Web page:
PMID: 17564249 [PubMed - indexed for MEDLINE]

































Invest Ophthalmol Vis Sci. 2007 Jun;48(6):2634-43.Click here to read Links

Synergism of TNF and IL-1 in the Induction of Matrix Metalloproteinase-3 in Trabecular Meshwork.

Kelley MJ, Rose AY, Song K, Chen Y, Bradley JM, Rookhuizen D, Acott TS.

Casey Eye Institute, Oregon Health and Science University, Portland, Oregon.

PURPOSE: TNF and IL-1 increase matrix metalloproteinase-3 (MMP-3) expression in the trabecular meshwork (TM). TNF-alpha, in combination with IL-1alpha or IL-1beta, produces highly synergistic MMP-3 increases. Possible mechanisms for this synergism in TM cells were investigated. METHODS: Porcine and human TM cells were treated with TNF-alpha, IL-1alpha, IL-1beta and their combinations. Western immunoblots were used to evaluate MMP-3, MMP-9, MMP-12, TNF-alpha, IL-1alpha, IL-1beta, IL-6, TNF receptor I (RI), IL-1 RI, and IL-1 RII levels and the phosphorylation of Erk, JNK, and p38 MAP kinases. Dose-response effects for TNF-alpha, IL-1alpha and IL-1beta on MMP-3 were evaluated. Microarray and quantitative RT-PCR were used to determine mRNA levels. MMP-3 transcription rate was assessed by transfecting TM cells with an MMP-3 promoter/reporter construct. Combined cytokine effects on outflow facility were appraised in perfused anterior segment organ culture. RESULTS: TNF-alpha, IL-1alpha, and IL-1beta each individually increased MMP-3 levels, whereas TNF-alpha in combination with IL-1alpha or IL-1beta produced highly synergistic increases. MMP-9 and MMP-12 levels were also elevated, but only MMP-12 showed synergism. IL-1alpha, IL-1beta, and IL-6, but not TNF-alpha mRNA or protein level, were elevated by these cytokines. Maximum MMP-3 production for individual cytokines, even at high doses, was far less than with dual cytokine doses. Erk 1 and 2, JNK 1 and 2, and p38 alpha and beta phosphorylation increased, but not synergistically. However, phosphorylation of novel isoforms of JNK and p38 delta and gamma did show synergism. MMP-3 mRNA levels and transcription rates also demonstrated synergism. TNF-alpha significantly increased IL-1 RI levels. Synergism in outflow facility was observed with TNF-alpha and IL-1alpha. CONCLUSIONS: TNF-alpha, in combination with IL-1alpha or IL-1beta, produced intense synergistic increases in MMP-3 and MMP-12 but not in MMP-9. Induction of IL-1 RI by TNF-alpha partially explains the synergism. Responses of novel JNK and p38 MAP kinase delta and gamma isoforms also partially account for the synergism. Understanding this strong synergistic effect may provide useful insight into optimizing therapeutic regulation of intraocular pressure in glaucoma.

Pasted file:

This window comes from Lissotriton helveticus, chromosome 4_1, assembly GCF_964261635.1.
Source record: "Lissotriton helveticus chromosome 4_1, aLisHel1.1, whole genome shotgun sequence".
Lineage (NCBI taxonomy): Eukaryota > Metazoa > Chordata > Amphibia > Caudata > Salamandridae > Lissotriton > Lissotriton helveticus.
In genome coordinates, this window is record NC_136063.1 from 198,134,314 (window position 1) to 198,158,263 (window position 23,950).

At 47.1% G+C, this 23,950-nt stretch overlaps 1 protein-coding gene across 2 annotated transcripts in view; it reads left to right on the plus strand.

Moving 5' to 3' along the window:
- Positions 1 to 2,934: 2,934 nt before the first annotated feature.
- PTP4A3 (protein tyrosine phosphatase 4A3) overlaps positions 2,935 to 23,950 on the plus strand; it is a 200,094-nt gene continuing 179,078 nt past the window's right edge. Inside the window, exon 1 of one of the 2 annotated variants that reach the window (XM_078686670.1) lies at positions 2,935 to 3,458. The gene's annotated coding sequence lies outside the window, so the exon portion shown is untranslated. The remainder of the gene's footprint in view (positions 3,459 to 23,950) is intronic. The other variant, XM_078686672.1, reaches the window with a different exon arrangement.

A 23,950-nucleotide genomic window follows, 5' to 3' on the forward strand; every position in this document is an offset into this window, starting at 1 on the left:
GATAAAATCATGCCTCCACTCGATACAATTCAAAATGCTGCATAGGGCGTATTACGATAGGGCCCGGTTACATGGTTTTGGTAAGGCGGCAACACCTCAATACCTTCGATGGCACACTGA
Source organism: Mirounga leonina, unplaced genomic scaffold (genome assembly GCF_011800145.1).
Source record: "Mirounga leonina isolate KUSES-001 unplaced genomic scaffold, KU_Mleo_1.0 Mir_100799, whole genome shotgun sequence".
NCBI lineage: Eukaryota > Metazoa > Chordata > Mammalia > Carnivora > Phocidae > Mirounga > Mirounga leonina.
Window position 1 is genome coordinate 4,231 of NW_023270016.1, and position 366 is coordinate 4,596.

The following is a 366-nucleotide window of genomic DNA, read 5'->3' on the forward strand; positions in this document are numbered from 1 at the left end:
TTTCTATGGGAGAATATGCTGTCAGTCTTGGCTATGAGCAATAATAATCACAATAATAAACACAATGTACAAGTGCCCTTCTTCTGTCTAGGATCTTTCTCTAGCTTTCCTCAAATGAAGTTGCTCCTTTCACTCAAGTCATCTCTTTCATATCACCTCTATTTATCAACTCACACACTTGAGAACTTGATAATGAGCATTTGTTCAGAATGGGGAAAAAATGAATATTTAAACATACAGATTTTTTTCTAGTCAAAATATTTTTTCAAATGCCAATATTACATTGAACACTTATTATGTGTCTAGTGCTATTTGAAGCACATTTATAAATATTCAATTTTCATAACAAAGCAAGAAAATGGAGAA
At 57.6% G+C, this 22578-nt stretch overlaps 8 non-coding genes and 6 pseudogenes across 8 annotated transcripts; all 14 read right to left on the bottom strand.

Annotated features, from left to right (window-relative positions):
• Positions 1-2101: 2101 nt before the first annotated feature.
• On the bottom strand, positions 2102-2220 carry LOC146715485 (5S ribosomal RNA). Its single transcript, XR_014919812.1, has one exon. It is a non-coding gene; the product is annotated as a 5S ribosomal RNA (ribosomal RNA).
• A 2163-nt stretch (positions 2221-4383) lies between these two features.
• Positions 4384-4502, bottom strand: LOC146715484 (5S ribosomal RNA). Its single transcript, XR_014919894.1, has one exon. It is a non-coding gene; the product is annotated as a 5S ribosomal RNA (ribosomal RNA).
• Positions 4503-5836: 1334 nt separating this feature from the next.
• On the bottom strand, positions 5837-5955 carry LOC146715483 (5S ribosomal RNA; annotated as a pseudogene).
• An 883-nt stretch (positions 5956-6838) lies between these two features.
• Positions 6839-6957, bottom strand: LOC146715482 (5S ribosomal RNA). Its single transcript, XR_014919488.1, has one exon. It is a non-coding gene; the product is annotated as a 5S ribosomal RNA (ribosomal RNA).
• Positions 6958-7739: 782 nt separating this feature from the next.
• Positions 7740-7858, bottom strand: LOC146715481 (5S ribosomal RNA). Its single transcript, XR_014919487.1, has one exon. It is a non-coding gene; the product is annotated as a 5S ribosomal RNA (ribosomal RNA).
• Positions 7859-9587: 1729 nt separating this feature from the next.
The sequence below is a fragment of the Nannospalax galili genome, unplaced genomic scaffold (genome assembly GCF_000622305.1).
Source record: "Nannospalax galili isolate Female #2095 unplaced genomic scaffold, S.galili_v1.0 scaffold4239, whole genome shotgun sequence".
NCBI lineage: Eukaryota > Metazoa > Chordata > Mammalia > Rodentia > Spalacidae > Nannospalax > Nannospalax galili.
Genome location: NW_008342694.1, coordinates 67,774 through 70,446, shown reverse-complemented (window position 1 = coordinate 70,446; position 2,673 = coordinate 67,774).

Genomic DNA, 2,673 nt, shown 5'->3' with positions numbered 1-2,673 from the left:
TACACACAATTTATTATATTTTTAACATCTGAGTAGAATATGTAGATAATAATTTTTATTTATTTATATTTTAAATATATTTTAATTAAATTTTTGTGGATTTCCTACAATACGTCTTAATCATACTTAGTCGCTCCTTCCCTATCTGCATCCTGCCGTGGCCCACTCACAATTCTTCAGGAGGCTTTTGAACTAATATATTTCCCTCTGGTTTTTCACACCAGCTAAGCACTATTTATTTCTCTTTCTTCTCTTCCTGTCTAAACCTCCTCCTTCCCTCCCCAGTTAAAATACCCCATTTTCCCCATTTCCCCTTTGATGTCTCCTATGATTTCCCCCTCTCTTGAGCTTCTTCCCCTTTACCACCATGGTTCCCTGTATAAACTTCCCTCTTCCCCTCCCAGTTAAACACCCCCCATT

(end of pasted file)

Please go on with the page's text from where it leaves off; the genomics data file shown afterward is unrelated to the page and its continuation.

PMID: 17525194 [PubMed - in process]




























































Exp Cell Res. 2007 Apr 1;313(6):1069-79. Epub 2007 Jan 8.Click here to read Links

Regulation of the human SOX9 promoter by Sp1 and CREB.

Piera-Velazquez S, Hawkins DF, Whitecavage MK, Colter DC, Stokes DG, Jimenez SA.

Department of Medicine, Division of Rheumatology, Thomas Jefferson University, Jefferson Medical College, 233 S. 10th Street, Room 509 BLSB, Philadelphia, PA 19107-5541, USA.

The transcription factor SOX9 is essential for multiple steps during skeletal development, including mesenchymal cell chondrogenesis and endochondral bone formation. We recently reported that the human SOX9 proximal promoter region is regulated by the CCAAT-binding factor through two CCAAT boxes located within 100 bp of the transcriptional start site. Here we report that the human SOX9 proximal promoter is also regulated by the cyclic-AMP response element binding protein (CREB) and Sp1. We show by DNaseI protection and EMSA analysis that CREB and Sp1 interact with specific sites within the SOX9 proximal promoter region. By transient transfection analysis we also demonstrate that mutations of the CREB and Sp1 binding sites result in a profound reduction of SOX9 promoter activity. Chromatin immunoprecipitation (ChIP) assay demonstrated that both Sp1 and CREB interact with the SOX9 promoter in vivo. Finally, we demonstrate that IL-1beta treatment of chondrocytes isolated from human normal and osteoarthritic (OA) cartilage down-regulates SOX9 promoter activity, an effect accompanied by a reduction of Sp1 binding to the SOX9 proximal promoter.

PMID: 17289023 [PubMed - indexed for MEDLINE]

Biochemistry. 2006 Aug 8;45(31):9615-23.Click here to read Links

Cyclic AMP response element-binding protein (CREB) and CAAT/enhancer-binding protein beta (C/EBPbeta) bind chimeric DNA sites with high affinity.

Flammer JR, Popova KN, Pflum MK.

Department of Chemistry, Wayne State University, Detroit, Michigan 48202, USA.